Kong’s review published on Letterboxd:
If the Safdie Brothers' hard-hitting crime drama Uncut Gems was like watching an anxiety attack on film, Emma Seligman has one-upped them with Shiva Baby, which is full-blown cinematic panic disorder. It seems as if it would be impossible for any viewer to watch Seligman's film without squirming in their seat. What makes the uncomfortableness bearable and entirely worthwhile is how thoroughly humorous Shiva Baby is. "Cringe comedy" has rarely, if ever, been better accomplished in movie form.
Rachel Sennott stars as Danielle, a college student who reluctantly attends a shiva for a family friend, only to find herself overwhelmed by people she would rather avoid. It's awkward enough that Danielle's kooky relatives and her ex-girlfriend Maya (Molly Gordon) are in attendance, but so too is her "sugar daddy" Max (Danny Deferrari). Unbeknownst to Danielle, who met Max on an app, he is related to the deceased. More alarmingly, he has a wife, ambitious entrepreneur Kim (Dianna Agron), and they are the parents of a newborn.
Danielle is guilty of making questionable decisions in her life, and even worse ones throughout the shiva. However, the very reason Shiva Baby is such a tense viewing is because her plight is relatable (if not the exact circumstances) and will provoke empathy from anyone who has been trapped in a similarly unpleasant gathering. As Danielle suffers, we experience second-hand anxiety on her behalf. Seligman further enhances the social discomfort by expertly deploying a horror-style score by Ariel Marx. Despite having no body count aside from the already deceased, the film is a not-too-distant cousin to contemporary "art horror" films by the likes of Ari Aster and Robert Eggers.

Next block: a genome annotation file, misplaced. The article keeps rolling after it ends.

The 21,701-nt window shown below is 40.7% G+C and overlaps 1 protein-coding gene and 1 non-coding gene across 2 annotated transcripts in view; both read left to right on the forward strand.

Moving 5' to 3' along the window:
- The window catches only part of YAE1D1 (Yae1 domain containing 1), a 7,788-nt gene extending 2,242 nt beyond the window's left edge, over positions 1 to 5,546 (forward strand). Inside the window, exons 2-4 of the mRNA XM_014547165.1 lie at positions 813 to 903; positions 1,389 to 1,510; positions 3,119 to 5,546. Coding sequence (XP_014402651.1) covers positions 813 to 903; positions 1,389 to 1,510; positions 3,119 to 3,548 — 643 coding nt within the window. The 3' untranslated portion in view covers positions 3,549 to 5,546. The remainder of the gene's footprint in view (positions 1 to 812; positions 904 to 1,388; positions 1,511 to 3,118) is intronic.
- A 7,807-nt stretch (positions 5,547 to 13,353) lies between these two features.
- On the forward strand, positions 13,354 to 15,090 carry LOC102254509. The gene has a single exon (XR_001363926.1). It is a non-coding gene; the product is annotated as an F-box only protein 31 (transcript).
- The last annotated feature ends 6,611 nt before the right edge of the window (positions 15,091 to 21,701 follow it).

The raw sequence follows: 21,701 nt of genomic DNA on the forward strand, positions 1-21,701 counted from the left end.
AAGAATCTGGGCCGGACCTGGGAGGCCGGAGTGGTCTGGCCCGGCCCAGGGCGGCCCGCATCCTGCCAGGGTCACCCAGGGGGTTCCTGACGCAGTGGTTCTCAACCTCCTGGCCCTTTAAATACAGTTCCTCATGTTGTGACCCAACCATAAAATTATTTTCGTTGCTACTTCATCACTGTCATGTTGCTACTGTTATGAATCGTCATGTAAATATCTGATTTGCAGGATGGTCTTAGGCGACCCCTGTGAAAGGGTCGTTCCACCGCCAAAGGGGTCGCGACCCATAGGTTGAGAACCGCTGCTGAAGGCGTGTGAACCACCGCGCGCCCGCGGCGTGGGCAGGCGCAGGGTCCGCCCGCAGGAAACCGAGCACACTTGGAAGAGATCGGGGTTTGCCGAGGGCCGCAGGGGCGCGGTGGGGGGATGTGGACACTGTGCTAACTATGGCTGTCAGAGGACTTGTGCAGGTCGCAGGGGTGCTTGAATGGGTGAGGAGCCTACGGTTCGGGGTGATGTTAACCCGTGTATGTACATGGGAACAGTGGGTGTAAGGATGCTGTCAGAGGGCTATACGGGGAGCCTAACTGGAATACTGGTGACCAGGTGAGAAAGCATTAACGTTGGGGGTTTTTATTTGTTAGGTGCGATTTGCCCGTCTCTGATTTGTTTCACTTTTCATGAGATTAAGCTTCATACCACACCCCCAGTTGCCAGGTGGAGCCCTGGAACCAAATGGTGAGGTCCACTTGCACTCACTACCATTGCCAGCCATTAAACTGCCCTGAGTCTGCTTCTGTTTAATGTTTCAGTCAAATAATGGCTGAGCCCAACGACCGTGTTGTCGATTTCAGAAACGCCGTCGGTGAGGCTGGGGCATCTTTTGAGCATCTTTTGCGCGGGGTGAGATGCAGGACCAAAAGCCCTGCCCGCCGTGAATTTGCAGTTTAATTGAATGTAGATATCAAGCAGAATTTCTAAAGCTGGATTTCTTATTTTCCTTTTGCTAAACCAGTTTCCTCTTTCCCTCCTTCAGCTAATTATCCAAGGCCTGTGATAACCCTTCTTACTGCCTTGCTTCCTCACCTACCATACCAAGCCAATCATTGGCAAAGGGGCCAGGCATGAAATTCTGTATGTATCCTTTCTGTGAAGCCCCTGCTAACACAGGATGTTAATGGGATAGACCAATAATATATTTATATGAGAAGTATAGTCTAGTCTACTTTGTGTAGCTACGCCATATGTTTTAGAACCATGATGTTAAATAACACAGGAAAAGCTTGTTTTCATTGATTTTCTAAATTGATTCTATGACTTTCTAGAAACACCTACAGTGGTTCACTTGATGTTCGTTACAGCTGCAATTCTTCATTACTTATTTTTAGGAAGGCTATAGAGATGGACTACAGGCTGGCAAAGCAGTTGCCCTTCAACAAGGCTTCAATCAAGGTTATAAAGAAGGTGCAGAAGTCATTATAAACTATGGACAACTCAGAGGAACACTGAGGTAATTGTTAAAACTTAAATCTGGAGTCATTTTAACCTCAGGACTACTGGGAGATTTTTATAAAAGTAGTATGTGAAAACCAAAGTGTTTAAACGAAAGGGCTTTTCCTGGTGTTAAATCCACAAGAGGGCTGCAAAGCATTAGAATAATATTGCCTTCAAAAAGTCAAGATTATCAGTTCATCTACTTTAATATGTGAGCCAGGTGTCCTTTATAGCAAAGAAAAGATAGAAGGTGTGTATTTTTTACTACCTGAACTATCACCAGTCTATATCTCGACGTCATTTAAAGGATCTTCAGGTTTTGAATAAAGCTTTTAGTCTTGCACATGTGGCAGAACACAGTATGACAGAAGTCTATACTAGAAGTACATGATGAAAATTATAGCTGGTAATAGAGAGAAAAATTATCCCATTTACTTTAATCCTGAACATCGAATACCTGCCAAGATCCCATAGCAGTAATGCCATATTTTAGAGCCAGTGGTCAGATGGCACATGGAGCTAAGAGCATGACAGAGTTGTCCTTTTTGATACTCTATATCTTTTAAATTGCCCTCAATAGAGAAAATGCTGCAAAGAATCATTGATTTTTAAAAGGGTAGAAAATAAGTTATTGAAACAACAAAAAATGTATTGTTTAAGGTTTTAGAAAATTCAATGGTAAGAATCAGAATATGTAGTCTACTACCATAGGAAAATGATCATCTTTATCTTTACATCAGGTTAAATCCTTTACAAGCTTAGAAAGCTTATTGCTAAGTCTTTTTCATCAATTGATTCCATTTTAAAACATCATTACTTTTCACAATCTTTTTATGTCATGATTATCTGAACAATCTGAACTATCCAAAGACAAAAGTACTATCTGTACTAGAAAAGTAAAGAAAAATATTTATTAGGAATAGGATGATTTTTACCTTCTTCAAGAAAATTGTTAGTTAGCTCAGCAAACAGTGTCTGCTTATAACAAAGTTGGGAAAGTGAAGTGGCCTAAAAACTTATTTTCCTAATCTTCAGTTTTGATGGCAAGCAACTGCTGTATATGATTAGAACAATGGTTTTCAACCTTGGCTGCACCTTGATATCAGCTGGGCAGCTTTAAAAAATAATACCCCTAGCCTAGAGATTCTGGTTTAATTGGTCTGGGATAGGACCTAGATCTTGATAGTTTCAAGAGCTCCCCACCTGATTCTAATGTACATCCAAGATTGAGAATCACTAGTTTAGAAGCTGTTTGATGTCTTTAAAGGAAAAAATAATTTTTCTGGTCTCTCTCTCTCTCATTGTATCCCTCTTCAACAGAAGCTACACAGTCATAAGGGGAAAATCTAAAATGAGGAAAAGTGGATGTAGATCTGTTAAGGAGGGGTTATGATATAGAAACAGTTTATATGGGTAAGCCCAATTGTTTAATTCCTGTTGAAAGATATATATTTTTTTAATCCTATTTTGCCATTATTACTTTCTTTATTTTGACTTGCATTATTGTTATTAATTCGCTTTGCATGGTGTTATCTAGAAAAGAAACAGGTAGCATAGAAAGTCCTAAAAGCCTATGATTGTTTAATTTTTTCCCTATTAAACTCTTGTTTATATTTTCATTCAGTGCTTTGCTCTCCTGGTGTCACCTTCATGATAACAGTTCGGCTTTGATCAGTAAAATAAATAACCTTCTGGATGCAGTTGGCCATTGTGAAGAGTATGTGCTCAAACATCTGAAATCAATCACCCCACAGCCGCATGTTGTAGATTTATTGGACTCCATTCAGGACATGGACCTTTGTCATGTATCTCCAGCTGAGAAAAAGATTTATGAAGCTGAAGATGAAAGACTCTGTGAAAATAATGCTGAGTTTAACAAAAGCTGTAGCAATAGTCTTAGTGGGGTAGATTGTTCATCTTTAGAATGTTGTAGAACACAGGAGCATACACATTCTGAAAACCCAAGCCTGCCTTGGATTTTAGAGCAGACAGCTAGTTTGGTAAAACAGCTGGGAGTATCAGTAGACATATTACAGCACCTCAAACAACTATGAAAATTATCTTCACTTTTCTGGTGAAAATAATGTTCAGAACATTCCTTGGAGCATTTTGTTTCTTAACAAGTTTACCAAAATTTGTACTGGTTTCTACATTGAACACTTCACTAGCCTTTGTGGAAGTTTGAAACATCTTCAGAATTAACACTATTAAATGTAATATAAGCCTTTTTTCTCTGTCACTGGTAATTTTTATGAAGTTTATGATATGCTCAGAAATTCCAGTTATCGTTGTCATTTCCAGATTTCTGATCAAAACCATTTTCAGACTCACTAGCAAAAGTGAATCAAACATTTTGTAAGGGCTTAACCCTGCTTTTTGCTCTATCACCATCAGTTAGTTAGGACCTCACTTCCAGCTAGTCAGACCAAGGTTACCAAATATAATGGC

Sennott infuses Danielle with likability that seems as though it may not have been present on the page. She perfectly portrays the young woman's claustrophobic, barely concealed terror as it escalates during the shiva. Agron is given by far the greatest opportunity to shine thus far in her career. Though the role of Kim is a small one, she brings complexity to the character, who both the film and Agron avoid painting in a villainous light. The largest impression comes from Gordon, whose work as Maya is revelatory. She is justifiably bitter towards Danielle due to their history, yet she displays warmth and understanding. It's the type of performance that heralds the arrival of a significant new talent.
As insightful as it is witty, Shiva Baby is one of the most "zoomer" films yet made, with very contemporary values regarding sexuality and relationships. In a sense, Danielle is a stand-in for the anxiety that young people feel in certain interactions with older generations. She is a modern woman, and the film refreshingly refrains from judging her even when she is clearly in the wrong. The character's unambiguous bisexuality feels like a milestone in queer cinema, an honest display of the most forgotten "letter" in the LGBTQ+ community. When the dust settles and Shiva Baby unleashes an epic burst of catharsis, it becomes clear just what Seligman has achieved with her first feature.